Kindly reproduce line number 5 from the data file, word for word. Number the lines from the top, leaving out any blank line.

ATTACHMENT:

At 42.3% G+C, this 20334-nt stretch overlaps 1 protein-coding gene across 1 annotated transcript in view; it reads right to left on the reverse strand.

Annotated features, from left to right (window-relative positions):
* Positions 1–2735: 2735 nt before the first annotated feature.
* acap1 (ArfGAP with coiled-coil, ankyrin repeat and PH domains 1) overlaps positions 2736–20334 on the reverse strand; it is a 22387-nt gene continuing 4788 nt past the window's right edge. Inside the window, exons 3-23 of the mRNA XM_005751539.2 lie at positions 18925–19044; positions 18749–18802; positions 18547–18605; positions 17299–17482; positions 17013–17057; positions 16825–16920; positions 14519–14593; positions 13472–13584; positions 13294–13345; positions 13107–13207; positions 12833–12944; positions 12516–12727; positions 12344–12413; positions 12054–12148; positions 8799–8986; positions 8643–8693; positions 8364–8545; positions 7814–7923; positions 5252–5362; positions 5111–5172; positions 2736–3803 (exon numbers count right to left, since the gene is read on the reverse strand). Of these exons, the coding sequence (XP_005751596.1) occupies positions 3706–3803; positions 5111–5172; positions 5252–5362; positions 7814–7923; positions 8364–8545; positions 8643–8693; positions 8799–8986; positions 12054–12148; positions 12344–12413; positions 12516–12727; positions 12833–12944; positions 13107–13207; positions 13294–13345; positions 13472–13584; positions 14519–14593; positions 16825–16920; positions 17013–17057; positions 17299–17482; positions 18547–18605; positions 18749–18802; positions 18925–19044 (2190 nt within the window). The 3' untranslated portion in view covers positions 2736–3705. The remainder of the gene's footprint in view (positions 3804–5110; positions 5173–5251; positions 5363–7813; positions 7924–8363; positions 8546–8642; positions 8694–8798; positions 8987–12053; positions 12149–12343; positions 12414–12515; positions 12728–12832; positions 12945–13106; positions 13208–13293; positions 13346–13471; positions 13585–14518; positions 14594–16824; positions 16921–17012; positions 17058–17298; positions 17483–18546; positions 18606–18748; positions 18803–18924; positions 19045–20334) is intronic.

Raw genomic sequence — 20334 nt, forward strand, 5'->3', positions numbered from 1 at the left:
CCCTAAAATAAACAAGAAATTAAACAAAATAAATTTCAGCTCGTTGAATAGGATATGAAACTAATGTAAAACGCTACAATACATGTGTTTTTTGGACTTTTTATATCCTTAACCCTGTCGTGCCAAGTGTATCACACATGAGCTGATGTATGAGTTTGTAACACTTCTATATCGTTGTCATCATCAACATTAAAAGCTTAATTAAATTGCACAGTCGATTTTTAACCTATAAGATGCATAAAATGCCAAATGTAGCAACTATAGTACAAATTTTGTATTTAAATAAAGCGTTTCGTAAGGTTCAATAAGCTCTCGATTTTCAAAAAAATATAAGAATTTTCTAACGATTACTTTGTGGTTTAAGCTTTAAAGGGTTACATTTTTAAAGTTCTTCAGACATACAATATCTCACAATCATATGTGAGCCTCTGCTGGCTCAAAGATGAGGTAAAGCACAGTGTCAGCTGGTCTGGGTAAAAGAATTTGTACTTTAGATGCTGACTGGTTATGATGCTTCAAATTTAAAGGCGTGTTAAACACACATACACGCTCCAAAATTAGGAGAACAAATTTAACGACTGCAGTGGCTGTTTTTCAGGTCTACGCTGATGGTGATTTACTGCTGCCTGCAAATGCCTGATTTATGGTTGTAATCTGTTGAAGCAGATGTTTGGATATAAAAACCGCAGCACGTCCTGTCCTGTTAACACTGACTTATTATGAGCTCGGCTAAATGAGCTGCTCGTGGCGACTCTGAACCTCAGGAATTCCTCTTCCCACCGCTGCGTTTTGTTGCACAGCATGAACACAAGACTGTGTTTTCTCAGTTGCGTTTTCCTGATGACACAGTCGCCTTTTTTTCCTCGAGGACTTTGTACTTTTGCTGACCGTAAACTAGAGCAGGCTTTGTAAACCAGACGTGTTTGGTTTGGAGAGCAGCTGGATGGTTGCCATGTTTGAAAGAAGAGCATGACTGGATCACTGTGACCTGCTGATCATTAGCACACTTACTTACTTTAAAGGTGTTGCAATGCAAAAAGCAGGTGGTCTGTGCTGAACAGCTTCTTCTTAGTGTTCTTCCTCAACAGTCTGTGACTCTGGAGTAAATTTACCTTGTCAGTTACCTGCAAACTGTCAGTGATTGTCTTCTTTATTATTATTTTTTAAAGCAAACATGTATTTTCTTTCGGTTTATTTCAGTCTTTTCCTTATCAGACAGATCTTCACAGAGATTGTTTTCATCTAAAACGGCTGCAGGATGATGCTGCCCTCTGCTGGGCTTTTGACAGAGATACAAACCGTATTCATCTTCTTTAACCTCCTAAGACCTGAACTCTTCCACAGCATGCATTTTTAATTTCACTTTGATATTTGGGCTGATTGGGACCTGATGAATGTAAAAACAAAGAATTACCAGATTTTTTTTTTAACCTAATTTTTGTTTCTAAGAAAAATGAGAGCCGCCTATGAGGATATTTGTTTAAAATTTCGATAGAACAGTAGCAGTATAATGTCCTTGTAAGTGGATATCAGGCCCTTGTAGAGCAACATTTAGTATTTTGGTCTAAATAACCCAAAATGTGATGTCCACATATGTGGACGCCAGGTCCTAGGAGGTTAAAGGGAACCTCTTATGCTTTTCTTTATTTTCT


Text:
Raw genomic sequence — 20334 nt, forward strand, 5'->3', positions numbered from 1 at the left: